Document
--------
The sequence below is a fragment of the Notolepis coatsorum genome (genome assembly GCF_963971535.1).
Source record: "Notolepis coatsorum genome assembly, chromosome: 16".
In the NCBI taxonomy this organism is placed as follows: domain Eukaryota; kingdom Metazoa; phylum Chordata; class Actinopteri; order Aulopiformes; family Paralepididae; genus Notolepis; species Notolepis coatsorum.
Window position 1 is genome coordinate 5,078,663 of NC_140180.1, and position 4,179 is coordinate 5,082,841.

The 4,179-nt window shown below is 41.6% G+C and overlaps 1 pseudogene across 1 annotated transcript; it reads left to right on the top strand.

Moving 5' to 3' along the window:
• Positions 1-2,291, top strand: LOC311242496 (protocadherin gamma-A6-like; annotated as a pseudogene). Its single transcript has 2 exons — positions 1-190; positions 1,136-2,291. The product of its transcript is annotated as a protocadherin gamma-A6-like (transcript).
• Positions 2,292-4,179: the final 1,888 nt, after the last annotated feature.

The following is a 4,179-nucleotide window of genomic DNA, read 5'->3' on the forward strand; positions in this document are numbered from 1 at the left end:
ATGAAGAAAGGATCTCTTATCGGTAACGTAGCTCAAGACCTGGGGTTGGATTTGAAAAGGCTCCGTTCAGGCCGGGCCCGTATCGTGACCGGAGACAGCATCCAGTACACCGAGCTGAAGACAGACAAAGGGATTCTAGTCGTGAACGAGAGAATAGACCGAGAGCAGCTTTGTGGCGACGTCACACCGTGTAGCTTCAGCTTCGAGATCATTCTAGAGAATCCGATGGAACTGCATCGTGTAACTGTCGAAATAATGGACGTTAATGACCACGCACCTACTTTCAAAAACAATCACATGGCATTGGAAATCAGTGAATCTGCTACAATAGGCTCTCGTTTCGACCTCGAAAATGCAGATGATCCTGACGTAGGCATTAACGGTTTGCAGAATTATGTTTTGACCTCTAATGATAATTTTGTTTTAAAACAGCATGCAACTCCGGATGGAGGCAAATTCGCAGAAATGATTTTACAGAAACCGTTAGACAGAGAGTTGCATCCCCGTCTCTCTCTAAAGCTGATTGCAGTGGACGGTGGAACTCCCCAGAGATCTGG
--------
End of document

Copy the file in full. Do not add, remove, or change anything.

The sequence below is a fragment of the Notolepis coatsorum genome (genome assembly GCF_963971535.1).
Source record: "Notolepis coatsorum genome assembly, chromosome: 16".
In the NCBI taxonomy this organism is placed as follows: domain Eukaryota; kingdom Metazoa; phylum Chordata; class Actinopteri; order Aulopiformes; family Paralepididae; genus Notolepis; species Notolepis coatsorum.
Window position 1 is genome coordinate 5,078,663 of NC_140180.1, and position 4,179 is coordinate 5,082,841.

The 4,179-nt window shown below is 41.6% G+C and overlaps 1 pseudogene across 1 annotated transcript; it reads left to right on the top strand.

Moving 5' to 3' along the window:
• Positions 1-2,291, top strand: LOC311242496 (protocadherin gamma-A6-like; annotated as a pseudogene). Its single transcript has 2 exons — positions 1-190; positions 1,136-2,291. The product of its transcript is annotated as a protocadherin gamma-A6-like (transcript).
• Positions 2,292-4,179: the final 1,888 nt, after the last annotated feature.

The following is a 4,179-nucleotide window of genomic DNA, read 5'->3' on the forward strand; positions in this document are numbered from 1 at the left end:
ATGAAGAAAGGATCTCTTATCGGTAACGTAGCTCAAGACCTGGGGTTGGATTTGAAAAGGCTCCGTTCAGGCCGGGCCCGTATCGTGACCGGAGACAGCATCCAGTACACCGAGCTGAAGACAGACAAAGGGATTCTAGTCGTGAACGAGAGAATAGACCGAGAGCAGCTTTGTGGCGACGTCACACCGTGTAGCTTCAGCTTCGAGATCATTCTAGAGAATCCGATGGAACTGCATCGTGTAACTGTCGAAATAATGGACGTTAATGACCACGCACCTACTTTCAAAAACAATCACATGGCATTGGAAATCAGTGAATCTGCTACAATAGGCTCTCGTTTCGACCTCGAAAATGCAGATGATCCTGACGTAGGCATTAACGGTTTGCAGAATTATGTTTTGACCTCTAATGATAATTTTGTTTTAAAACAGCATGCAACTCCGGATGGAGGCAAATTCGCAGAAATGATTTTACAGAAACCGTTAGACAGAGAGTTGCATCCCCGTCTCTCTCTAAAGCTGATTGCAGTGGACGGTGGAACTCCCCAGAGATCTGG